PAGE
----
"Indeed, all of your erudition and careful exegesis using the original languages and grammatical rules is calculated to prove one thing: that God who 'is love' does not love everyone, does not want everyone in heaven, has predestined to eternal suffering the unsaved who clearly number in the billions – and even takes pleasure in damning them. I do not believe that is the God of the Bible...and that is the major difference between our two positions" (Emphasis mine)."

    Ing replies: God is love, and the Scriptures also say that God hates - please read Psalm 5:5.

    Let's see, Dave Hunt claims God wants everyone in Heaven. I thought even Arminians believe that God is omnipotent. So just who is it that is equal to or more powerful than God and can thwart what God wants?

    The vast, vast majority of Calvinists advocate single predestination, not double predestination. Election in the Bible is always unto salvation and damnation is the result of sin. We come into the world lost. God doesn't have to predestinate anyone to Hell.

    Also, Arminians have to deal with the problem of God foreknowing that He is creating people whom He knows will not repent and believe and will end up in Hell. So to go after double predestination Calvinists is rather silly on their part, anyway.

    And yes, I reckon Dave Hunt and I do worship different Gods. My God is omnipotent, omniscience, and omnipresent, and always accomplishes His purposes; Dave Hunt's isn't and doesn't.

    One redeemed by Christ's blood,

    Ing


    [ May 25, 2002, 09:07 AM: Message edited by: Ing ]
     
  17. DocCas

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    There is no contradiction! The statement is straight out of the Canons of the Synod of Dort (1619) which systematized the 5 points of Augustinian theology! "Sufficient for all, efficient only for the elect!" It is not the quality of the atonement that is at issue, but the application of the atonement. Hunt has proven (as have you) by that assertion that he doesn't understand what Calvinism is talking about when it says "Limited Atonement."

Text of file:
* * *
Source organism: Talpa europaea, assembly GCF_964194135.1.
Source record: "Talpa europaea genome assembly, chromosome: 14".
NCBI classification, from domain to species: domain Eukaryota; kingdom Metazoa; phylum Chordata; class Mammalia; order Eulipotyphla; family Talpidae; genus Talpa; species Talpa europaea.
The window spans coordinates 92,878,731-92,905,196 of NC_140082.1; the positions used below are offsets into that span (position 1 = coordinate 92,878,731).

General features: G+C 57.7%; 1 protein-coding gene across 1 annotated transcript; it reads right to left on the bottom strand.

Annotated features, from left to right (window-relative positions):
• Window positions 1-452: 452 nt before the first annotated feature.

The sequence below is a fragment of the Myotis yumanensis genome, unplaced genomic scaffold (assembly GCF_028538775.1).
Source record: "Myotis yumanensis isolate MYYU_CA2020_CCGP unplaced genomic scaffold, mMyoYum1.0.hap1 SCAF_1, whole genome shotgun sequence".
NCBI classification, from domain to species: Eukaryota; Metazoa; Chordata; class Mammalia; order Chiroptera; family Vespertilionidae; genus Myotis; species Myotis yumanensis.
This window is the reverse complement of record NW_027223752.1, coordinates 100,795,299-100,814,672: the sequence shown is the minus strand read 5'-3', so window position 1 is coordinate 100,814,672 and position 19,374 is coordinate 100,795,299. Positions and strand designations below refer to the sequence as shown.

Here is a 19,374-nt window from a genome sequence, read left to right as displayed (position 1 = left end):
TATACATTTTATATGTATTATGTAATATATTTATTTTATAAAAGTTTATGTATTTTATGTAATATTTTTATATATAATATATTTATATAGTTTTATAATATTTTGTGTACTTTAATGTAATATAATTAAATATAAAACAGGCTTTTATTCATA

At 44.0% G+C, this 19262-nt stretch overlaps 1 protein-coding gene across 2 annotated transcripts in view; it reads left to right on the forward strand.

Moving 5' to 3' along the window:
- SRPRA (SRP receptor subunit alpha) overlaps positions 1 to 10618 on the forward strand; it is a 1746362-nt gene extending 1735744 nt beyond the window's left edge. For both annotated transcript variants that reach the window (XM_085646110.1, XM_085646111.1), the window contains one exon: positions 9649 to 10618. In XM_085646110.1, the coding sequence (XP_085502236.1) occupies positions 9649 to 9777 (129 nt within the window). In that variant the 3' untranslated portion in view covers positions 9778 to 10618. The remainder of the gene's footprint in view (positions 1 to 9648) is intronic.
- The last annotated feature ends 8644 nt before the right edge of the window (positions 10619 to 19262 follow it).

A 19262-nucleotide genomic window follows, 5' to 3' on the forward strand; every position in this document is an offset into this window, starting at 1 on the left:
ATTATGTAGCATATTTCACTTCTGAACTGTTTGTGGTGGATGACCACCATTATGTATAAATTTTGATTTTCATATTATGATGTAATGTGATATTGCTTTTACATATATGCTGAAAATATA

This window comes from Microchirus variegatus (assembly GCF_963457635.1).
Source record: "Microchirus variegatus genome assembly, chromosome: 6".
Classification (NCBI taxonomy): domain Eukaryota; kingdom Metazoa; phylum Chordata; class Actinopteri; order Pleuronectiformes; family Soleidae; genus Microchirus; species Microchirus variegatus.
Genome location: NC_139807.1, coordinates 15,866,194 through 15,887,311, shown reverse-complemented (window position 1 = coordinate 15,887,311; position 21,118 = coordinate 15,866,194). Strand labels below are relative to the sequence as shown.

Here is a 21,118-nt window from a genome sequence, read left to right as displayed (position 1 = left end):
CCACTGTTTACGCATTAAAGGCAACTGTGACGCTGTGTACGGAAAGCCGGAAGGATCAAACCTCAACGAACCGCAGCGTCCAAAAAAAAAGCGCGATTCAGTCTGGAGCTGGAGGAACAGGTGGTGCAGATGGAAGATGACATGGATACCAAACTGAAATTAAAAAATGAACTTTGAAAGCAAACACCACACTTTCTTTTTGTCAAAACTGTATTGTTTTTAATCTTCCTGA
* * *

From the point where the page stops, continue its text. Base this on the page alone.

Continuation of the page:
[ May 25, 2002, 12:14 PM: Message edited by: DocCas ]
     
  18. Kiffin

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    Doc Cassidy said,

    Amen! Here is the Canons of the Synod of Dort (1619) that Mr. Hunt if he wishes to attack Calvinism needs to read

    Article 2: The Satisfaction Made by Christ Since, however, we ourselves cannot give this satisfaction or deliver ourselves from God's anger, God in boundless mercy has given us as a guarantee the only begotten Son, who was made to be sin and a curse for us, in our place, on the cross, in order that he might give satisfaction for us.

    Article 3: The Infinite Value of Christ's Death

    This death of God's Son is the only and entirely complete sacrifice and satisfaction for sins; it is of infinite value and worth, more than sufficient to atone for the sins of the whole world.

    Article 4: Reasons for This Infinite Value

    This death is of such great value and worth for the reason that the person who suffered it is, in order for Christ to be our Savior, not only a true and perfectly holy human, but also the only begotten Son of God, of the same eternal and infinite essence with the Father and the Holy Spirit. Another reason is that this death was accompanied by the experience of God's wrath and curse, which we by our sins had fully deserved.

    Article 5: The Mandate to Proclaim the Gospel to All

    Moreover, it is the promise of the gospel that whoever believes in Christ crucified shall not perish but have eternal life. This promise, together with the command to repent and believe, ought to be announced and declared without differentiation or discrimination to all nations and people, to whom God in good pleasure sends the gospel.

    Article 6: Unbelief, a Human Responsibility